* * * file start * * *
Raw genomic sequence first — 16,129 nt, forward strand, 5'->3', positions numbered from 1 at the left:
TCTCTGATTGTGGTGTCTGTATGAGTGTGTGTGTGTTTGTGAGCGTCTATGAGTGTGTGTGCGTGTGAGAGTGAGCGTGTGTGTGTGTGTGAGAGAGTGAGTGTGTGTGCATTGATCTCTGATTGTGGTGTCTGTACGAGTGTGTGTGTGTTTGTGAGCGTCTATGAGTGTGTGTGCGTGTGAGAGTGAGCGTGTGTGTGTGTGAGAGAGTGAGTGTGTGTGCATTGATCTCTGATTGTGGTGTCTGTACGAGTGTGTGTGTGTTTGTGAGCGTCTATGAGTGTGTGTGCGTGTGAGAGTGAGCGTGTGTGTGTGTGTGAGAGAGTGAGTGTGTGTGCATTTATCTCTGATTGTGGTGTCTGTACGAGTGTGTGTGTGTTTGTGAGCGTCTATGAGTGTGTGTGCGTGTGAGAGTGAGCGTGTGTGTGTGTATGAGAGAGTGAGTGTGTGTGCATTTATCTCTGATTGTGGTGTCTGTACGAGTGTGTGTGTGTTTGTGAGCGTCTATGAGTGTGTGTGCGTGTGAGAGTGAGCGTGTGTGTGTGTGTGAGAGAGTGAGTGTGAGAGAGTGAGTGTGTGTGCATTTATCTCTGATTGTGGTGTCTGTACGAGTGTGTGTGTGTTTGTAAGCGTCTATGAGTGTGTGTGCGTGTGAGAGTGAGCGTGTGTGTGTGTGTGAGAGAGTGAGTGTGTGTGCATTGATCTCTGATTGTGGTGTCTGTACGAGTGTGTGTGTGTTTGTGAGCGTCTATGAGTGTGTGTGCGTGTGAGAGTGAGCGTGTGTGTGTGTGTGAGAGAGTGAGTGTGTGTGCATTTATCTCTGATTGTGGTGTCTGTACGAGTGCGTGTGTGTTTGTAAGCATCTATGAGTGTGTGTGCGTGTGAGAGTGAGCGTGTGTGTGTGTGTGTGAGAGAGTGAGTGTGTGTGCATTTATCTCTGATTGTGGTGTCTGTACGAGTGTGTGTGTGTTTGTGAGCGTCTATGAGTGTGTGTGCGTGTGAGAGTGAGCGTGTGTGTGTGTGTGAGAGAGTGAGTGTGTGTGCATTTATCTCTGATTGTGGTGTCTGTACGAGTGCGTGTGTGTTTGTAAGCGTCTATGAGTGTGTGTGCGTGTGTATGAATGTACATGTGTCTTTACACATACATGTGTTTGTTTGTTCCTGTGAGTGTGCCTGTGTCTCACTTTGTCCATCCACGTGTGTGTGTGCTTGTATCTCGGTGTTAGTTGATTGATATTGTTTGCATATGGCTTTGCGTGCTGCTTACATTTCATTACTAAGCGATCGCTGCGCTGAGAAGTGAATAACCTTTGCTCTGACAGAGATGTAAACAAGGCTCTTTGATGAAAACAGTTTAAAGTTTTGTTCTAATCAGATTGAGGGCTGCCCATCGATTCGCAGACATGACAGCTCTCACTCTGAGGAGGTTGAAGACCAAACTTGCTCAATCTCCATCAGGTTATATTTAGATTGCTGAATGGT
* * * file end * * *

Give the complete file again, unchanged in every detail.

Raw genomic sequence first — 16,129 nt, forward strand, 5'->3', positions numbered from 1 at the left:
TCTCTGATTGTGGTGTCTGTATGAGTGTGTGTGTGTTTGTGAGCGTCTATGAGTGTGTGTGCGTGTGAGAGTGAGCGTGTGTGTGTGTGTGAGAGAGTGAGTGTGTGTGCATTGATCTCTGATTGTGGTGTCTGTACGAGTGTGTGTGTGTTTGTGAGCGTCTATGAGTGTGTGTGCGTGTGAGAGTGAGCGTGTGTGTGTGTGAGAGAGTGAGTGTGTGTGCATTGATCTCTGATTGTGGTGTCTGTACGAGTGTGTGTGTGTTTGTGAGCGTCTATGAGTGTGTGTGCGTGTGAGAGTGAGCGTGTGTGTGTGTGTGAGAGAGTGAGTGTGTGTGCATTTATCTCTGATTGTGGTGTCTGTACGAGTGTGTGTGTGTTTGTGAGCGTCTATGAGTGTGTGTGCGTGTGAGAGTGAGCGTGTGTGTGTGTATGAGAGAGTGAGTGTGTGTGCATTTATCTCTGATTGTGGTGTCTGTACGAGTGTGTGTGTGTTTGTGAGCGTCTATGAGTGTGTGTGCGTGTGAGAGTGAGCGTGTGTGTGTGTGTGAGAGAGTGAGTGTGAGAGAGTGAGTGTGTGTGCATTTATCTCTGATTGTGGTGTCTGTACGAGTGTGTGTGTGTTTGTAAGCGTCTATGAGTGTGTGTGCGTGTGAGAGTGAGCGTGTGTGTGTGTGTGAGAGAGTGAGTGTGTGTGCATTGATCTCTGATTGTGGTGTCTGTACGAGTGTGTGTGTGTTTGTGAGCGTCTATGAGTGTGTGTGCGTGTGAGAGTGAGCGTGTGTGTGTGTGTGAGAGAGTGAGTGTGTGTGCATTTATCTCTGATTGTGGTGTCTGTACGAGTGCGTGTGTGTTTGTAAGCATCTATGAGTGTGTGTGCGTGTGAGAGTGAGCGTGTGTGTGTGTGTGTGAGAGAGTGAGTGTGTGTGCATTTATCTCTGATTGTGGTGTCTGTACGAGTGTGTGTGTGTTTGTGAGCGTCTATGAGTGTGTGTGCGTGTGAGAGTGAGCGTGTGTGTGTGTGTGAGAGAGTGAGTGTGTGTGCATTTATCTCTGATTGTGGTGTCTGTACGAGTGCGTGTGTGTTTGTAAGCGTCTATGAGTGTGTGTGCGTGTGTATGAATGTACATGTGTCTTTACACATACATGTGTTTGTTTGTTCCTGTGAGTGTGCCTGTGTCTCACTTTGTCCATCCACGTGTGTGTGTGCTTGTATCTCGGTGTTAGTTGATTGATATTGTTTGCATATGGCTTTGCGTGCTGCTTACATTTCATTACTAAGCGATCGCTGCGCTGAGAAGTGAATAACCTTTGCTCTGACAGAGATGTAAACAAGGCTCTTTGATGAAAACAGTTTAAAGTTTTGTTCTAATCAGATTGAGGGCTGCCCATCGATTCGCAGACATGACAGCTCTCACTCTGAGGAGGTTGAAGACCAAACTTGCTCAATCTCCATCAGGTTATATTTAGATTGCTGAATGGT